U.S. Government Shutdown Is a Greater Risk for Colorado Wildfires

January 20, 2019, 4:30 PM UTC
Sunshine Canyon Boulder wildfire
DENVER, CO - MARCH 19: Fire crews work a wildfire in Sunshine Canyon on March 19, 2017 in Boulder, Colorado. More than 1,000 homes have been evacuated west of Boulder due to the fire. (Photo by RJ Sangosti/The Denver Post via Getty Images)
RJ Sangosti—Denver Post via Getty Images

As the U.S. government shutdown continues into the winter months, 24 million acres of forests in the state of Colorado are now at risk for wildfires this summer.

Mike Lester, the state’s forester told CBS Denver that winter months are critical for the wildfire managers who use the break to prepare for future fires. Employees spend time pile burning while there is soft soil and snow on the ground, which clears debris that commonly fuels large wildfires.

However, since the U.S. Forest Service is impacted by the shutdown, which manages about 65% of the forests in Colorado, these employees are not at work. Colorado’s state and local agencies can do only so much without the U.S Forest Service.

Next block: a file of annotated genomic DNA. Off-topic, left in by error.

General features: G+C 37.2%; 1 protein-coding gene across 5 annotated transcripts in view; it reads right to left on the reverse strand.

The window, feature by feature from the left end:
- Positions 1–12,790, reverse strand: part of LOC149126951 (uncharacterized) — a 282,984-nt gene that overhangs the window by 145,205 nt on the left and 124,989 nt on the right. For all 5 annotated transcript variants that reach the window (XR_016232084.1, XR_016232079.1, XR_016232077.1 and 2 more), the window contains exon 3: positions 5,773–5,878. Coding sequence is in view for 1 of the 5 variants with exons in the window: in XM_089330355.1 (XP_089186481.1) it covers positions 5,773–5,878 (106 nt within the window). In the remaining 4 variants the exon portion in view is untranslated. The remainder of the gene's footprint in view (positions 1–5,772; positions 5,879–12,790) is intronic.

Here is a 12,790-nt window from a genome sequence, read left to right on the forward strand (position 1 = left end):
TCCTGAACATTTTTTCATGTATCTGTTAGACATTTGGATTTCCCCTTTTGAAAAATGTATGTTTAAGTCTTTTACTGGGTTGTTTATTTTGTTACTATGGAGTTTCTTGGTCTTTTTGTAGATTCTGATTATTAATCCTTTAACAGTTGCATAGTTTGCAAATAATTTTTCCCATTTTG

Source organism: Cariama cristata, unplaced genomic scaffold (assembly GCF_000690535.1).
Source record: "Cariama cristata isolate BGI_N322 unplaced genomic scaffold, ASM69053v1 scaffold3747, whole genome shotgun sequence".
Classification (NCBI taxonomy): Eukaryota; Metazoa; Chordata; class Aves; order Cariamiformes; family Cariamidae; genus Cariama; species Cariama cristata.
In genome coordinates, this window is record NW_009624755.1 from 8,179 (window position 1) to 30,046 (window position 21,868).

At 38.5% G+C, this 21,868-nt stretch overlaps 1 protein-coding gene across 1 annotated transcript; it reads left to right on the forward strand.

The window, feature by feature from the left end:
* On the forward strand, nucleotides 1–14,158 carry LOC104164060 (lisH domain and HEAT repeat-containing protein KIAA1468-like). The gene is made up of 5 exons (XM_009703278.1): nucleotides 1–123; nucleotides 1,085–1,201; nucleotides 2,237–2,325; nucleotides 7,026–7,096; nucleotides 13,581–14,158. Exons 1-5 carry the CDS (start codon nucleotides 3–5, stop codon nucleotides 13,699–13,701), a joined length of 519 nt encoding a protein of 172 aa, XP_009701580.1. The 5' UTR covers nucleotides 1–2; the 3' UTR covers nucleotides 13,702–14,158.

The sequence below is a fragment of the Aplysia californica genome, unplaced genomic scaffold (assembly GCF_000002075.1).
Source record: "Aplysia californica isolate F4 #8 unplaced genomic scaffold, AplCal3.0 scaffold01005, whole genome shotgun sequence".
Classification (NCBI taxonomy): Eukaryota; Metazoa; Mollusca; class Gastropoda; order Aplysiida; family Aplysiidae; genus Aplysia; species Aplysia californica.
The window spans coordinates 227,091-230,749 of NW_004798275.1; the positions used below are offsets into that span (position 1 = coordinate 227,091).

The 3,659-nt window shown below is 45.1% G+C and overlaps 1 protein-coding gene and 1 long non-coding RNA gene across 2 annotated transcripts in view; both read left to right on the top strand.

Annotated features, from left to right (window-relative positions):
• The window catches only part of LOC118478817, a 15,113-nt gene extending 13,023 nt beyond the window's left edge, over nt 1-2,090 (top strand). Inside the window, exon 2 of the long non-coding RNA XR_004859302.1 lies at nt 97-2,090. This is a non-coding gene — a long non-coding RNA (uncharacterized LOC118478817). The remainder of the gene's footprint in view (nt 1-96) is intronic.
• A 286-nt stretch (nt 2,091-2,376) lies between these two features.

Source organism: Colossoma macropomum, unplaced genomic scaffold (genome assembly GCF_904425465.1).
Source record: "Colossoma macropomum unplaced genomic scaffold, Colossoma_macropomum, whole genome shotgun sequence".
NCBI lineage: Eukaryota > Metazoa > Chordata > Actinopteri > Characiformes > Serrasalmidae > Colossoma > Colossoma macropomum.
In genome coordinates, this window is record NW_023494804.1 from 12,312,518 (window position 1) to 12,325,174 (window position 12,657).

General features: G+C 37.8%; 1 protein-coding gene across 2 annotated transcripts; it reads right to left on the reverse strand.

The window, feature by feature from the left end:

“We don’t have enough staff resources to get the job done that we need to get done,” Lester told CBS Denver. “Whenever we take any of those players out of the mix, we have an even greater capacity issue.”

Colorado is among a number of states concerned about the government shutdown’s effect on wildfire risk. In California where wildfires are common, projects including forest cleanup and fuel mitigation have been postponed. Meanwhile, firefighting training courses for state and local crews in Tennessee and Oregon are being canceled due to the loss of federal instructors, as the Associated Press reports.

With a risk of wildfires, comes the risk of losing important assets necessary to live.

“Clean air, clean water, wildlife habitats, recreation,” Lester said. “Those are all things we get with our forest, and we cannot take that for granted.”